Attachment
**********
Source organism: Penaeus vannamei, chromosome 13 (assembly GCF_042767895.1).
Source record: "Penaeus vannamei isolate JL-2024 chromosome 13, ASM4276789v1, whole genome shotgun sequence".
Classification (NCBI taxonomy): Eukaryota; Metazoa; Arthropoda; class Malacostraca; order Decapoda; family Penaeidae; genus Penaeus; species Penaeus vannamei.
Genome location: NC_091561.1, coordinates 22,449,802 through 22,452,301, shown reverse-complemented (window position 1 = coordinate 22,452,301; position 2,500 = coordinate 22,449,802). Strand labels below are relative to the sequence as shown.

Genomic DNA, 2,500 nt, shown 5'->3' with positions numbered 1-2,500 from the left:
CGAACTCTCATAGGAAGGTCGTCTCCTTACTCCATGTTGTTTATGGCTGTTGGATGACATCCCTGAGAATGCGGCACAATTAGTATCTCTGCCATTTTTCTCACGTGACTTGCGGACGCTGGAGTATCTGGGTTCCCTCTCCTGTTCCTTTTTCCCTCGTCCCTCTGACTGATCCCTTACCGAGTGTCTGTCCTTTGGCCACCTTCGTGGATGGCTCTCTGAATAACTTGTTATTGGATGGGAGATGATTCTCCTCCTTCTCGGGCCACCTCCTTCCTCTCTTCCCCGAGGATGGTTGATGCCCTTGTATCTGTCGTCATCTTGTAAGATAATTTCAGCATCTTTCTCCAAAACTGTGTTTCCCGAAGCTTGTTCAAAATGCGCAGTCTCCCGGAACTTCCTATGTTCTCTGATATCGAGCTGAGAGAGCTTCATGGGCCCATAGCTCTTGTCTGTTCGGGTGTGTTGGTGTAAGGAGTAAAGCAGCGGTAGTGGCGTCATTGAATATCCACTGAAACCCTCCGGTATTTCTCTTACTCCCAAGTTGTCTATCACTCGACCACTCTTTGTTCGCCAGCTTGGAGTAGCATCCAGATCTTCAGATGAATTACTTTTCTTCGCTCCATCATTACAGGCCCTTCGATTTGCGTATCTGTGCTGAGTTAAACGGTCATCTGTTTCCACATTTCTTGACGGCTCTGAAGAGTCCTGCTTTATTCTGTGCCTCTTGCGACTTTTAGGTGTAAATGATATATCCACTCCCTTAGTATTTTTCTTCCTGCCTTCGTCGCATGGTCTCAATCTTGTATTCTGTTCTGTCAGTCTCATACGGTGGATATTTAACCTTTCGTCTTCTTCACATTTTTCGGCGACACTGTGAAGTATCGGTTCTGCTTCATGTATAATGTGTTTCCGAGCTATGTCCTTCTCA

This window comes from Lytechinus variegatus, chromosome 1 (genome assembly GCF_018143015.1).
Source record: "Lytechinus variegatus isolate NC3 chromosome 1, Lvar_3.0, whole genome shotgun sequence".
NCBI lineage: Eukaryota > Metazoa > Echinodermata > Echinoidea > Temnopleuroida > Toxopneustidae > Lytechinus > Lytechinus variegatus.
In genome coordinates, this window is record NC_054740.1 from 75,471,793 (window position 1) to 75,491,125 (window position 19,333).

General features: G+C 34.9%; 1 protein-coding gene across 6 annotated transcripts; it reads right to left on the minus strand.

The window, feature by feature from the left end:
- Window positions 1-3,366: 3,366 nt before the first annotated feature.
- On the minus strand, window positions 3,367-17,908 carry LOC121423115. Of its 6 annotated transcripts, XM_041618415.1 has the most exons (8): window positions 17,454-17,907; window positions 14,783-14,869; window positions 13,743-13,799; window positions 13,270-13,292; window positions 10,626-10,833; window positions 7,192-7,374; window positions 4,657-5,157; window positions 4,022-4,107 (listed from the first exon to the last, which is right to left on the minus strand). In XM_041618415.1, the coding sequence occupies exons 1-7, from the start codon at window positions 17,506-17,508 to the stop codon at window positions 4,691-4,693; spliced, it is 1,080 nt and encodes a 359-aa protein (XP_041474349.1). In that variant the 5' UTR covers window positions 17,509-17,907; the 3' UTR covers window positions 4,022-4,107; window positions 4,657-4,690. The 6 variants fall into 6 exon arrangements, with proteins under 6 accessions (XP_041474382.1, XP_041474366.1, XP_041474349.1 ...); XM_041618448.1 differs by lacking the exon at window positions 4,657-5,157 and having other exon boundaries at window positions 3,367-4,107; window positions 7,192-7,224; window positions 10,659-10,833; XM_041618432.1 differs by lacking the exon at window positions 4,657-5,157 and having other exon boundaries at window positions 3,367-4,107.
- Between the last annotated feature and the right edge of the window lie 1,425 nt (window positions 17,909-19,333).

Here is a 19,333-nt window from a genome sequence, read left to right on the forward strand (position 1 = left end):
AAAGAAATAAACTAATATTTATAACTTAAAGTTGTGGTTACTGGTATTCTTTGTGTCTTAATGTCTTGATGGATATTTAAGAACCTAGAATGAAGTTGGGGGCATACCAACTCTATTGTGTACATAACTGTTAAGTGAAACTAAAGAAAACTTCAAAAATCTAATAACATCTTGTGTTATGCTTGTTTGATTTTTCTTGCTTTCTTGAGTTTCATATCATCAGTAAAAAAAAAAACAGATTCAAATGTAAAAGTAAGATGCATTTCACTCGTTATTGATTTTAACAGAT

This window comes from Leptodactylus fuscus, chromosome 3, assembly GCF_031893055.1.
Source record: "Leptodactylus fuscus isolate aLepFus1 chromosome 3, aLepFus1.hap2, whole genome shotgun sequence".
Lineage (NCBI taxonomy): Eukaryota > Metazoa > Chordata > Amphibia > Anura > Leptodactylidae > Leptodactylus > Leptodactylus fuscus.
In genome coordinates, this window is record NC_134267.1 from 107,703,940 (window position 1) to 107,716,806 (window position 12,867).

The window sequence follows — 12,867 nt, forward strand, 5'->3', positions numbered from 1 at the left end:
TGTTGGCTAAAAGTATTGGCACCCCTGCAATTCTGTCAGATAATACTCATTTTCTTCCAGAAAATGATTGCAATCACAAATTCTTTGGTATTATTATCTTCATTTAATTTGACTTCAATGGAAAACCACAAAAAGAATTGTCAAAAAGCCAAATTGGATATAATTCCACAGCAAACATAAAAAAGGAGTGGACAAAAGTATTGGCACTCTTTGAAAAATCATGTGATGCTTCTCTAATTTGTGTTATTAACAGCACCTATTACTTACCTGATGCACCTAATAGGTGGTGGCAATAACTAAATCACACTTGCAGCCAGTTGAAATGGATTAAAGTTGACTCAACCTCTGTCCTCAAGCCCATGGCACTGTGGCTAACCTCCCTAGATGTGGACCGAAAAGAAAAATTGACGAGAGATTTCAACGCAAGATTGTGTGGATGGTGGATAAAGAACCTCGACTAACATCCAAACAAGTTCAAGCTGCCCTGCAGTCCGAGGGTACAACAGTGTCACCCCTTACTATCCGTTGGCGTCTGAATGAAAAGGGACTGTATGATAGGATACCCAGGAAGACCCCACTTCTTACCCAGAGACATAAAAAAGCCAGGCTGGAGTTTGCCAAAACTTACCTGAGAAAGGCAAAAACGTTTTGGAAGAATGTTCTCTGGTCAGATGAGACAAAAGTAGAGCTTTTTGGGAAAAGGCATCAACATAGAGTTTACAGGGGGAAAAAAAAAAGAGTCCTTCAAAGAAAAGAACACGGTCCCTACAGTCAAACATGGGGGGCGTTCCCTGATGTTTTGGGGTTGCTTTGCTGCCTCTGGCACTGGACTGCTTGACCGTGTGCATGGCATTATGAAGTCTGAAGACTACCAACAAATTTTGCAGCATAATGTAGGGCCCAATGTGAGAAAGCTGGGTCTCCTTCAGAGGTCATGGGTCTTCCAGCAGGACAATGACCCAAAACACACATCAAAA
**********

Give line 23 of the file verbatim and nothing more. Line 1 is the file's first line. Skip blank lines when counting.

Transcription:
TGTTGGCTAAAAGTATTGGCACCCCTGCAATTCTGTCAGATAATACTCATTTTCTTCCAGAAAATGATTGCAATCACAAATTCTTTGGTATTATTATCTTCATTTAATTTGACTTCAATGGAAAACCACAAAAAGAATTGTCAAAAAGCCAAATTGGATATAATTCCACAGCAAACATAAAAAAGGAGTGGACAAAAGTATTGGCACTCTTTGAAAAATCATGTGATGCTTCTCTAATTTGTGTTATTAACAGCACCTATTACTTACCTGATGCACCTAATAGGTGGTGGCAATAACTAAATCACACTTGCAGCCAGTTGAAATGGATTAAAGTTGACTCAACCTCTGTCCTCAAGCCCATGGCACTGTGGCTAACCTCCCTAGATGTGGACCGAAAAGAAAAATTGACGAGAGATTTCAACGCAAGATTGTGTGGATGGTGGATAAAGAACCTCGACTAACATCCAAACAAGTTCAAGCTGCCCTGCAGTCCGAGGGTACAACAGTGTCACCCCTTACTATCCGTTGGCGTCTGAATGAAAAGGGACTGTATGATAGGATACCCAGGAAGACCCCACTTCTTACCCAGAGACATAAAAAAGCCAGGCTGGAGTTTGCCAAAACTTACCTGAGAAAGGCAAAAACGTTTTGGAAGAATGTTCTCTGGTCAGATGAGACAAAAGTAGAGCTTTTTGGGAAAAGGCATCAACATAGAGTTTACAGGGGGAAAAAAAAAAGAGTCCTTCAAAGAAAAGAACACGGTCCCTACAGTCAAACATGGGGGGCGTTCCCTGATGTTTTGGGGTTGCTTTGCTGCCTCTGGCACTGGACTGCTTGACCGTGTGCATGGCATTATGAAGTCTGAAGACTACCAACAAATTTTGCAGCATAATGTAGGGCCCAATGTGAGAAAGCTGGGTCTCCTTCAGAGGTCATGGGTCTTCCAGCAGGACAATGACCCAAAACACACATCAAAA